Legal Roundup: Fortnite’s Suit Against App Stores, College Football Players Aim to Play and More
Fortnite Maker Sues Apple and Google
The Case: Epic Games, maker of the wildly popular Fortnite, has sued Apple and Google.
The suit comes after the game was pulled from Apple’s App Store and Google’s Play Store — meaning consumers can no longer download Fortnite on those platforms. The tech companies pulled the game after Fortnite bypassed payment rules that yield Google and Apple 30% of purchases.
The BBC reports: “Fortnite’s latest update offered all players a 20% discount on its in-game currency V-bucks — but only if they paid Epic Games directly rather than using Apple or Google’s payment systems. This broke rules applied by both stores.”
Scorecard: The case was filed recently and has not yet been resolved. Epic Games doesn’t want a monetary award but “wants to change the mobile app stores to be fairer for all developers,” the BBC said.
Takeaway: If Epic Games is successful and reduces the 30% payout for app store purchases, the company stands to make a lot more money. In just two years, Fortnite players have spent $1 billion in the app, including “$44.3 million in April, up 90% from March and 25.3% year-over-year, the game’s best performance since February 2019,” according to Sensor Tower.
Can the removal of one app change the fee structure for all app downloads? That’s an ambitious goal. We’ll have to wait and see how it plays out.
Nebraska Football Players Sue to Restore Season
The Case: Fall just won’t be the same without college football. COVID-19 has forced some conferences like the Big Ten to postpone their season to the spring.
But a group of players at the University of Nebraska have sued to reinstate the season.
They claim they are “losing a chance for development, exposure for a possible pro career and won’t be able to market themselves to eventually capitalize on name, image and likeness revenue opportunities,” according to the Associated Press.
The Big Ten said, according to the AP, that the lawsuit “has no merit and we will defend the decision to protect all student-athletes as we navigate through this global pandemic. We are actively considering options to get back to competition and look forward to doing so when it is safe to play.”
Scorecard: This is a new case which hasn’t gone to trial yet.
Takeaway: There is no single entity governing whether colleges can play football this season. The Pac-12 also decided to postpone the season, but other major conferences like the SEC, ACC and Big 12 are still on schedule to play this fall.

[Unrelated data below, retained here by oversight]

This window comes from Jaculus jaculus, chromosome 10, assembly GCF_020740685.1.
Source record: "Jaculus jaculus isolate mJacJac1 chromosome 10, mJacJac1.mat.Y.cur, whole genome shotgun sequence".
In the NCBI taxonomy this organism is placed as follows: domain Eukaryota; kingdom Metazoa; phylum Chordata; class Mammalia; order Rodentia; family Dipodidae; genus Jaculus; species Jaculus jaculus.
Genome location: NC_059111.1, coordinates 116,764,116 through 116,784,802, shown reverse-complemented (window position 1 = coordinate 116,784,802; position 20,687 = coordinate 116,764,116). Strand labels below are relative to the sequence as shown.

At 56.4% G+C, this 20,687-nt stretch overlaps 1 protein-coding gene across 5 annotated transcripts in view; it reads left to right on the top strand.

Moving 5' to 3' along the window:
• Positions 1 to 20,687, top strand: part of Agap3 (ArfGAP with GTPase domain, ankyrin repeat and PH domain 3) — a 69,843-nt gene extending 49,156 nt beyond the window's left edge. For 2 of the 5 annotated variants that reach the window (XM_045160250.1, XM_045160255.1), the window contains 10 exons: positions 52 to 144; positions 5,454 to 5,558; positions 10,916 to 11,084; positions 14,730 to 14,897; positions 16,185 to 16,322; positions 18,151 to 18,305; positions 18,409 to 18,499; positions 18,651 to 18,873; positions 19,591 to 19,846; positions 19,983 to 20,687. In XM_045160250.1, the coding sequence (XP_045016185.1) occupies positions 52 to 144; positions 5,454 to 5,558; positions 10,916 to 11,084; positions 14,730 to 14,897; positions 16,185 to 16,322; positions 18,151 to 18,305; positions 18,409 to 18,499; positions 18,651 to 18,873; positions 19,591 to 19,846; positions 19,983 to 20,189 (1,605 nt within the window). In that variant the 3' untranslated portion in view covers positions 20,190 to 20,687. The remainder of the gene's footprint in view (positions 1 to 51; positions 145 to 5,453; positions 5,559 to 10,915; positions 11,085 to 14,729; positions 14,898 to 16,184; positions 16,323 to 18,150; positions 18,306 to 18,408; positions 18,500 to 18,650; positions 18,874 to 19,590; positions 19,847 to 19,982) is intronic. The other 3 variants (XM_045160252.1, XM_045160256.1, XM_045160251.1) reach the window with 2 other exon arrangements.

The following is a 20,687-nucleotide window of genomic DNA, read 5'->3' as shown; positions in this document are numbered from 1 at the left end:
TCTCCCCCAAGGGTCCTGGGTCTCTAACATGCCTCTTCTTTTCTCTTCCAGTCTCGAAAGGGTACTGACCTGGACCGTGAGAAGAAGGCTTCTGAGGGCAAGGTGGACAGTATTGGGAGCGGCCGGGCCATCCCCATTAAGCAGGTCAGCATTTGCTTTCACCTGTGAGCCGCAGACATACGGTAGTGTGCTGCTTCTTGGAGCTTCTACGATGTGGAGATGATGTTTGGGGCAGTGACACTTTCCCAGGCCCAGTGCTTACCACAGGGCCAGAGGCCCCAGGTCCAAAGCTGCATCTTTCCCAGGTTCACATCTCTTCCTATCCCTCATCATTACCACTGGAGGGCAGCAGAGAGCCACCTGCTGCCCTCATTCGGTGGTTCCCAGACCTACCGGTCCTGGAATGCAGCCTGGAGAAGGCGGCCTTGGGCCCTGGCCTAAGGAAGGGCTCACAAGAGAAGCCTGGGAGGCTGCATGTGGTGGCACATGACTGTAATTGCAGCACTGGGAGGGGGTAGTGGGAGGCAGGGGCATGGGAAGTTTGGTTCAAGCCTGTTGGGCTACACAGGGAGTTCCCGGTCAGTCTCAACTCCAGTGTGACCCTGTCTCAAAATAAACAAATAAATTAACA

Playing amid a pandemic comes with risks. At least 16 players from the University of Auburn have been held out of practice due to COVID concerns, according to ESPN. If a player were to contract the virus and have serious issues, the college could be in legal trouble.
“When one takes gambles with human life, and it doesn’t work out okay, there’s an excellent probability that somebody is going to get sued,” attorney Brad Sohn told the Washington Post.
Emergency Room Medical Staff Underpaid by Insurance Company
The Case: A group of approximately 175 emergency room doctors, nurse practitioners and physician assistants sued Arkansas Health & Wellness Health Plan (part of Centene Corp.) for underpayment for emergency room services to 12,500 patients.
The plaintiffs claim that it’s part of systematic underpayments to medical providers by insurers.
The Northwest Arkansas Democrat Gazette reports: “The insurance company contended that when the Affordable Care Act took effect, a 2011 contract between the physicians group and the insurance company no longer applied. But a jury of three men and three women unanimously decided that the contract applied to a new insurance product introduced in 2014, and that the insurer breached the contract by paying the doctors 10%, instead of 75%, of regular commercial billing rates.”
Scorecard: A federal jury awarded the medical providers $9.4 million.
Takeaway: If underpayment is indeed a systemic issue as the plaintiffs claim, this case could serve as a warning to other health insurers low-balling their reimbursement rates: Pay a fair percentage, or pay the price in court. &